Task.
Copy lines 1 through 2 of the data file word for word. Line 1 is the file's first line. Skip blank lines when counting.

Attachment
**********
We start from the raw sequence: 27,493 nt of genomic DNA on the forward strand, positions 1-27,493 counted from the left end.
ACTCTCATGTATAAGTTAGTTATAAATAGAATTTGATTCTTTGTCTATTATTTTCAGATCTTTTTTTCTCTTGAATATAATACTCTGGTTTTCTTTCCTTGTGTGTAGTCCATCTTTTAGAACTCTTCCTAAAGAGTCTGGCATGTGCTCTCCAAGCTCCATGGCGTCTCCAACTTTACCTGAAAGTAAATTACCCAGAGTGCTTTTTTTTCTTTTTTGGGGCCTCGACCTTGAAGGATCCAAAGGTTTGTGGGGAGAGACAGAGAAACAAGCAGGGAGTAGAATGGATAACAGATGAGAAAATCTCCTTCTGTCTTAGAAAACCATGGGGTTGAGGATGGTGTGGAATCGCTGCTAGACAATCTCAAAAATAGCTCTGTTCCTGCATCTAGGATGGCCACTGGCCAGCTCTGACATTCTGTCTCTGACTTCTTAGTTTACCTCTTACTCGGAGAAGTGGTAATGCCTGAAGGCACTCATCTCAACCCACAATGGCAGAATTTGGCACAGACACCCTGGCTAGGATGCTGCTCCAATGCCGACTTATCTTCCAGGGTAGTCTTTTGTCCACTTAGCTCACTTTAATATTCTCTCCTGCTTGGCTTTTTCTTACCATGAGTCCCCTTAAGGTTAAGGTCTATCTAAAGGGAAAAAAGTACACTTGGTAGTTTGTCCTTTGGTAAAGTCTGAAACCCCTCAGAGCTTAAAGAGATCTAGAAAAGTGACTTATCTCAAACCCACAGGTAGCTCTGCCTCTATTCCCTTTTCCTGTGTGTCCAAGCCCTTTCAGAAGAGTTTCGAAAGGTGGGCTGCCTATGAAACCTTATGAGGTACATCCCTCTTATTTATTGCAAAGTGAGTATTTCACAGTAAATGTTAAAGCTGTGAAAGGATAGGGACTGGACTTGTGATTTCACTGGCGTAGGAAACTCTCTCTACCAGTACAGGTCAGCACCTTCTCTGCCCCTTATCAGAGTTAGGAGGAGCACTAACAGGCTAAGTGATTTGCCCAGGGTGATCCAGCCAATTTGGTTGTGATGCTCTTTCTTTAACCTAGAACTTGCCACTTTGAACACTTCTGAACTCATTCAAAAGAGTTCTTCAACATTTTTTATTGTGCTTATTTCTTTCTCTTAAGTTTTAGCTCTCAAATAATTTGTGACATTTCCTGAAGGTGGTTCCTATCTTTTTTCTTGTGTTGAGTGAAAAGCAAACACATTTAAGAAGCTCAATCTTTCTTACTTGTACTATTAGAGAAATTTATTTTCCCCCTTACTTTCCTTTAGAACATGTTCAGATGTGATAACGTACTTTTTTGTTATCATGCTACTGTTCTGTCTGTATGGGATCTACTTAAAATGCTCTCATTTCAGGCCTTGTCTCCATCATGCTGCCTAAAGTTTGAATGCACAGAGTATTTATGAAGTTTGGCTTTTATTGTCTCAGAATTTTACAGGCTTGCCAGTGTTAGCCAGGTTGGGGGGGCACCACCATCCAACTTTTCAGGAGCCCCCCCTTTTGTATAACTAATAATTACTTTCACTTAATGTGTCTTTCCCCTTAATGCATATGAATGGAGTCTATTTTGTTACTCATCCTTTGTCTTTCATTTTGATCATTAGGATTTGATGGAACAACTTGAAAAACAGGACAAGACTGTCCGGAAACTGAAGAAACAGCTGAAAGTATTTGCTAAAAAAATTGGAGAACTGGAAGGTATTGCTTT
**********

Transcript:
We start from the raw sequence: 27,493 nt of genomic DNA on the forward strand, positions 1-27,493 counted from the left end.
ACTCTCATGTATAAGTTAGTTATAAATAGAATTTGATTCTTTGTCTATTATTTTCAGATCTTTTTTTCTCTTGAATATAATACTCTGGTTTTCTTTCCTTGTGTGTAGTCCATCTTTTAGAACTCTTCCTAAAGAGTCTGGCATGTGCTCTCCAAGCTCCATGGCGTCTCCAACTTTACCTGAAAGTAAATTACCCAGAGTGCTTTTTTTTCTTTTTTGGGGCCTCGACCTTGAAGGATCCAAAGGTTTGTGGGGAGAGACAGAGAAACAAGCAGGGAGTAGAATGGATAACAGATGAGAAAATCTCCTTCTGTCTTAGAAAACCATGGGGTTGAGGATGGTGTGGAATCGCTGCTAGACAATCTCAAAAATAGCTCTGTTCCTGCATCTAGGATGGCCACTGGCCAGCTCTGACATTCTGTCTCTGACTTCTTAGTTTACCTCTTACTCGGAGAAGTGGTAATGCCTGAAGGCACTCATCTCAACCCACAATGGCAGAATTTGGCACAGACACCCTGGCTAGGATGCTGCTCCAATGCCGACTTATCTTCCAGGGTAGTCTTTTGTCCACTTAGCTCACTTTAATATTCTCTCCTGCTTGGCTTTTTCTTACCATGAGTCCCCTTAAGGTTAAGGTCTATCTAAAGGGAAAAAAGTACACTTGGTAGTTTGTCCTTTGGTAAAGTCTGAAACCCCTCAGAGCTTAAAGAGATCTAGAAAAGTGACTTATCTCAAACCCACAGGTAGCTCTGCCTCTATTCCCTTTTCCTGTGTGTCCAAGCCCTTTCAGAAGAGTTTCGAAAGGTGGGCTGCCTATGAAACCTTATGAGGTACATCCCTCTTATTTATTGCAAAGTGAGTATTTCACAGTAAATGTTAAAGCTGTGAAAGGATAGGGACTGGACTTGTGATTTCACTGGCGTAGGAAACTCTCTCTACCAGTACAGGTCAGCACCTTCTCTGCCCCTTATCAGAGTTAGGAGGAGCACTAACAGGCTAAGTGATTTGCCCAGGGTGATCCAGCCAATTTGGTTGTGATGCTCTTTCTTTAACCTAGAACTTGCCACTTTGAACACTTCTGAACTCATTCAAAAGAGTTCTTCAACATTTTTTATTGTGCTTATTTCTTTCTCTTAAGTTTTAGCTCTCAAATAATTTGTGACATTTCCTGAAGGTGGTTCCTATCTTTTTTCTTGTGTTGAGTGAAAAGCAAACACATTTAAGAAGCTCAATCTTTCTTACTTGTACTATTAGAGAAATTTATTTTCCCCCTTACTTTCCTTTAGAACATGTTCAGATGTGATAACGTACTTTTTTGTTATCATGCTACTGTTCTGTCTGTATGGGATCTACTTAAAATGCTCTCATTTCAGGCCTTGTCTCCATCATGCTGCCTAAAGTTTGAATGCACAGAGTATTTATGAAGTTTGGCTTTTATTGTCTCAGAATTTTACAGGCTTGCCAGTGTTAGCCAGGTTGGGGGGGCACCACCATCCAACTTTTCAGGAGCCCCCCCTTTTGTATAACTAATAATTACTTTCACTTAATGTGTCTTTCCCCTTAATGCATATGAATGGAGTCTATTTTGTTACTCATCCTTTGTCTTTCATTTTGATCATTAGGATTTGATGGAACAACTTGAAAAACAGGACAAGACTGTCCGGAAACTGAAGAAACAGCTGAAAGTATTTGCTAAAAAAATTGGAGAACTGGAAGGTATTGCTTT